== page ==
By Ben Hayward
It is one of Jose Mourinho's stock sayings. "We will be a better team next season," is a phrase now very much associated with the Portuguese tactician, currently at his sixth club in a coaching career which has spanned just a decade. To the untrained eye, it can seem like an excuse. But it isn't. Mourinho's opening campaigns at a club have been excellent, too - it's just that the follow-up is usually even better.
"I keep thinking and saying that it is a very, very young team, so I think the second season will be the great season for this Real Madrid team," the coach claimed recently.
Top of the pack | Mourinho has lofty ambitions for his second season at RealYouth is a part of it. Madrid do possess a developing side and this summer's signings have shown a desire to continue that trend. Recent recruits Fabio Coentrao (23), Raphael Varane (18), Nuri Sahin (22) and Jose Callejon (24) are all young and alongside players like Mesut Ozil (23), Angel Di Maria (22) and Marcelo (23), they represent the future of Madrid. "We are building a side for the next 10 years," Mourinho announced.
Familiarity with the coach's methods and between team-mates also tends to bring more success for the Portuguese following the first year in charge. Defender Ricardo Carvalho, who played under Mourinho at Porto and Chelsea before linking up with his countryman again at Madrid, commented: "With him you learn every day. His second years are better than his first because the players know each other better - it already happened at Porto and Chelsea."
At Porto (following a successful six-month stint in which he lifted the club to an improbable third-placed finish) Mourinho led his side to a treble of league, cup and Uefa Cup titles in his first full campaign - exactly the same feat achieved by Andre Villas-Boas at the Estadio Dragao last term. But while Villas-Boas moved to Chelsea, Mourinho stayed on and conquered Europe once more, this time at the highest possible level, winning the Champions League as well as another domestic title and a Portuguese Supercup. Six trophies in his two full campaigns, both of which were hugely impressive, although the latter will go down in history for making all of Europe sit up and pay attention.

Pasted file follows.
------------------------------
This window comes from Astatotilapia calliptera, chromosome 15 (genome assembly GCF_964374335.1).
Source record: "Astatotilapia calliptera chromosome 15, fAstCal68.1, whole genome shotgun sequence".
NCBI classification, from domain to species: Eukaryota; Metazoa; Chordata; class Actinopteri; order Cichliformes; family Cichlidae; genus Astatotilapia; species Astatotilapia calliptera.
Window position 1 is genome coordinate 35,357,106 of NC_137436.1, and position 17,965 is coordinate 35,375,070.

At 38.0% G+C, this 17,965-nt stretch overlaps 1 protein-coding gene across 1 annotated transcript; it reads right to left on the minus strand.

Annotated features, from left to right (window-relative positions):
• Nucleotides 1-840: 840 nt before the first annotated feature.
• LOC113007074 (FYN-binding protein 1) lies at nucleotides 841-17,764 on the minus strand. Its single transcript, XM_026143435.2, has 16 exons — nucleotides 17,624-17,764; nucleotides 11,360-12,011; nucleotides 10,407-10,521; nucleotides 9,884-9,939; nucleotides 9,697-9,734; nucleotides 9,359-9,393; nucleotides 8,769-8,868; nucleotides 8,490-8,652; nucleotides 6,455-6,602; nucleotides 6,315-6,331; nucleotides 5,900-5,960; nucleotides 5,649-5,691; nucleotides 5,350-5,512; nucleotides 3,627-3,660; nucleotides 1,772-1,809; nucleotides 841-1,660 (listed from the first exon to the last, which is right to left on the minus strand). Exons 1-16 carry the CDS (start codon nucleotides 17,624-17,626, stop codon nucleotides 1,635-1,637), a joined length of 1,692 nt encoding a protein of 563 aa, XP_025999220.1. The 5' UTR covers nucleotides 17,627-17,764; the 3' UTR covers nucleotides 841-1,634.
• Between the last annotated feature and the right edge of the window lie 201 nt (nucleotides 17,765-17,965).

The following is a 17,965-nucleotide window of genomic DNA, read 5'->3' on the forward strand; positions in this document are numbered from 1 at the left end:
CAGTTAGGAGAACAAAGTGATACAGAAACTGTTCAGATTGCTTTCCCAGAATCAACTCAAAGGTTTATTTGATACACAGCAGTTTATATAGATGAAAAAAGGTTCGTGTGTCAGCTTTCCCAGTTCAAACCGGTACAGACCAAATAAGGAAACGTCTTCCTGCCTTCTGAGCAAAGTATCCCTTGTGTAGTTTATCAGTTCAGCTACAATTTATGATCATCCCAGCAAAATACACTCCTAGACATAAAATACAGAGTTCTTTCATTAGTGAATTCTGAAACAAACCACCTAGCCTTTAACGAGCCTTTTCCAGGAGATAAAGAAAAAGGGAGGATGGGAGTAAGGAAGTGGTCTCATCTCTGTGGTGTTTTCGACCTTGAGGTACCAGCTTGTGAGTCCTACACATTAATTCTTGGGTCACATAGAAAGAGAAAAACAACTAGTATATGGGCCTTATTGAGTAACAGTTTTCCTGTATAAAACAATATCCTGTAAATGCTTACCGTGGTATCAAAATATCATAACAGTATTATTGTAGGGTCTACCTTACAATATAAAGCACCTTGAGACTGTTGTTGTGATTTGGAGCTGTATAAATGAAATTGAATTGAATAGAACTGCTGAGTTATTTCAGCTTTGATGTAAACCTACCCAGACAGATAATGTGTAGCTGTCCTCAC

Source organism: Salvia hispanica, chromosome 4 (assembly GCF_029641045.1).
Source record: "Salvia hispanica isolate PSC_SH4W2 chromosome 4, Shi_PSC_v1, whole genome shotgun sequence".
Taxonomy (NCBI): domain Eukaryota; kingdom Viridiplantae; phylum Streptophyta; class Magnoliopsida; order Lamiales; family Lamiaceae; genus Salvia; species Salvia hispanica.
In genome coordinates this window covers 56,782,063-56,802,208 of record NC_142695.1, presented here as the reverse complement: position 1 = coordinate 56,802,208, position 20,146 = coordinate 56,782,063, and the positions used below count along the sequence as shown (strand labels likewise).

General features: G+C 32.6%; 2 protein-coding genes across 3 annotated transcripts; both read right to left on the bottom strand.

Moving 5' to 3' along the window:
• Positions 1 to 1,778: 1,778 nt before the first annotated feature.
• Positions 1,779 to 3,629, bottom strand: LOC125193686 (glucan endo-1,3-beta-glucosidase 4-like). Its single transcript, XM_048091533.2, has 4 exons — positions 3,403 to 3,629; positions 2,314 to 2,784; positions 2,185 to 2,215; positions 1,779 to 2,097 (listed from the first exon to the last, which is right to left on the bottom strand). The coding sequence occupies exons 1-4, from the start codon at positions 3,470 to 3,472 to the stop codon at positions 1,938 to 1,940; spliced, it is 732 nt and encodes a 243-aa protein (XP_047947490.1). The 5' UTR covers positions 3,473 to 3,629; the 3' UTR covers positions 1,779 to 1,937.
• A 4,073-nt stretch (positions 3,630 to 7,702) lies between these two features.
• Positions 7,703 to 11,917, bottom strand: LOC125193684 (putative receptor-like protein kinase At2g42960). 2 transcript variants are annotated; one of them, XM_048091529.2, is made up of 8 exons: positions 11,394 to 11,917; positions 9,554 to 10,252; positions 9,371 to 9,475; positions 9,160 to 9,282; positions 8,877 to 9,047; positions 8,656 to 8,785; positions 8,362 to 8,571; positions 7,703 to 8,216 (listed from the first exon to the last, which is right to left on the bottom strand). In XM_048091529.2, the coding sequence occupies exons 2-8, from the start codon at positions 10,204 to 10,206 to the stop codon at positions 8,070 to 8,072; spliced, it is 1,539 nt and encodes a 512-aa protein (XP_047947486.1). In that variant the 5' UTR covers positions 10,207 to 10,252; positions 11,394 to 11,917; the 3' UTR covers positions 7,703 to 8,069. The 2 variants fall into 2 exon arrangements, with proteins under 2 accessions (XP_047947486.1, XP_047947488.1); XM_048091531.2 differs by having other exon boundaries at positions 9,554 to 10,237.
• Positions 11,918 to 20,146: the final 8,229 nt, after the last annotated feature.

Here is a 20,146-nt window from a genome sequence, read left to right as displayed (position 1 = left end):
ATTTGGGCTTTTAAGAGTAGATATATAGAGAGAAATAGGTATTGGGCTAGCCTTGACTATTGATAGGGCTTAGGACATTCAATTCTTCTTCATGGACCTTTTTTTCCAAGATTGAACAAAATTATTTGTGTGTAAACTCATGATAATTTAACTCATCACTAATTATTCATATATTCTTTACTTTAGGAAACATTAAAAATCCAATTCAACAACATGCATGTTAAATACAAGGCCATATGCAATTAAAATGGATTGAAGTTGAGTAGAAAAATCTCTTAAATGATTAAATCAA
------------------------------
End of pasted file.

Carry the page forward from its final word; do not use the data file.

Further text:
“With him you learn every day. His second years are better than his first because the players know each other better - it already happened at Porto and Chelsea.”
- Ricardo Carvalho
Later, at Chelsea, the Champions League title was owner Roman Abramovich's big inspiration, but it remained elusive as the Londoners lost out twice to Liverpool in the semi-finals and once to Barcelona in the last 16. Mourinho picked up two trophies in each of his three full seasons, winning the Premier League title in each of the first two. Improvement here was perhaps more difficult to gauge, but the Portuguese's side appeared to be on the verge of greatness after claiming a second successive league title.
A breakdown in relations with Abramovich eventually saw Mourinho forced out shortly into a fourth year at Chelsea, however, and the coach moved to Inter the following summer. A Supercoppa title was quickly snapped up, along with the Serie A crown, but there was disappointment in Europe as the club went down to Manchester United 2-0 on aggregate in the last 16 of the Champions League. Many believed Italian sides were no longer able to compete at the highest level, but Mourinho vowed to improve, claiming his side would do better the following season. And he was right. An historic treble of Serie A, Coppa Italia and Champions League titles secured the club's best-ever return - and a first European Cup success in 45 years.
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The move to Madrid (where Inter had won the Champions League against Bayern Munich) inevitably followed and Mourinho set about stopping the side often proclaimed as the best team in the history of football. It remains Mourinho's greatest challenge - and he hasn't quite managed it yet.
As in his first year at Chelsea (when he claimed a League Cup would be a platform for greater things), the Portuguese knew a trophy, any trophy, would be paramount. The 'Special One' placed huge importance on the capture of the Copa del Rey, believing it would restore confidence and serve as a foundation for future success. Madrid won it, edging out Barca in the final and although there were subsequent disappointments as the Catalans claimed the Primera Division and Champions League titles (eliminating Real in the European semi-final), it was a start.
“I came here to do a job and change the mentality of the club,” Mourinho said after the cup win in Valencia. “We have started to do that and it’s satisfying – but it’s just the start.”
Changes to playing personnel and staff are part of that, too, with former general manager Jorge Valdano moving on and Zinedine Zidane coming in as the club's sporting director. Mourinho, meanwhile, is assuming full control in more of a managerial role as he looks to change the club's mentality and recreate the success achieved at his previous sides in the second season. "I didn't win the Uefa Cup in my second season at Porto, nor did I earn the Champions League title in my second year at Inter, just by chance. It's normal for a team to be more solid in a second season," he said.
Madrid fans will be hoping that history repeats itself.
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